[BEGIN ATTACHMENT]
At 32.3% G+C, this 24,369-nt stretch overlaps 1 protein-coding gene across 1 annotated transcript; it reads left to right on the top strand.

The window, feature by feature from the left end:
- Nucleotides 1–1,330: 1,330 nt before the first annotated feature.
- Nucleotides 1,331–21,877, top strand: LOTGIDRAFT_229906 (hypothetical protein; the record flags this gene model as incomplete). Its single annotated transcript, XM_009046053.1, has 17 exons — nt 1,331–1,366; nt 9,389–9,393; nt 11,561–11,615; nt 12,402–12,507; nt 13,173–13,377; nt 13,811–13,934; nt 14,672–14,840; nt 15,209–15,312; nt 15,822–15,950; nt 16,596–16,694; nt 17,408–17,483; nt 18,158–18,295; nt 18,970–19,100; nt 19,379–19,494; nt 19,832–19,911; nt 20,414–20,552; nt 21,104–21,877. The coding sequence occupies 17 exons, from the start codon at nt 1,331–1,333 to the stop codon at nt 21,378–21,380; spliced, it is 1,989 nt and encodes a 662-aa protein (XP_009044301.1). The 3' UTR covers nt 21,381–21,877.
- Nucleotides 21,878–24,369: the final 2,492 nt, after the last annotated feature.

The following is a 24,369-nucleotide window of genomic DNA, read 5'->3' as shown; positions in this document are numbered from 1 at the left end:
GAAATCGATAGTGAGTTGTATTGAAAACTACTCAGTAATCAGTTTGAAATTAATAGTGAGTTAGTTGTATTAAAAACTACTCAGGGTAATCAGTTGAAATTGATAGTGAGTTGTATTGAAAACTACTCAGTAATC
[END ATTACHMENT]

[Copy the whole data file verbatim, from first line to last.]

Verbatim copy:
At 32.3% G+C, this 24,369-nt stretch overlaps 1 protein-coding gene across 1 annotated transcript; it reads left to right on the top strand.

The window, feature by feature from the left end:
- Nucleotides 1–1,330: 1,330 nt before the first annotated feature.
- Nucleotides 1,331–21,877, top strand: LOTGIDRAFT_229906 (hypothetical protein; the record flags this gene model as incomplete). Its single annotated transcript, XM_009046053.1, has 17 exons — nt 1,331–1,366; nt 9,389–9,393; nt 11,561–11,615; nt 12,402–12,507; nt 13,173–13,377; nt 13,811–13,934; nt 14,672–14,840; nt 15,209–15,312; nt 15,822–15,950; nt 16,596–16,694; nt 17,408–17,483; nt 18,158–18,295; nt 18,970–19,100; nt 19,379–19,494; nt 19,832–19,911; nt 20,414–20,552; nt 21,104–21,877. The coding sequence occupies 17 exons, from the start codon at nt 1,331–1,333 to the stop codon at nt 21,378–21,380; spliced, it is 1,989 nt and encodes a 662-aa protein (XP_009044301.1). The 3' UTR covers nt 21,381–21,877.
- Nucleotides 21,878–24,369: the final 2,492 nt, after the last annotated feature.

The following is a 24,369-nucleotide window of genomic DNA, read 5'->3' as shown; positions in this document are numbered from 1 at the left end:
GAAATCGATAGTGAGTTGTATTGAAAACTACTCAGTAATCAGTTTGAAATTAATAGTGAGTTAGTTGTATTAAAAACTACTCAGGGTAATCAGTTGAAATTGATAGTGAGTTGTATTGAAAACTACTCAGTAATC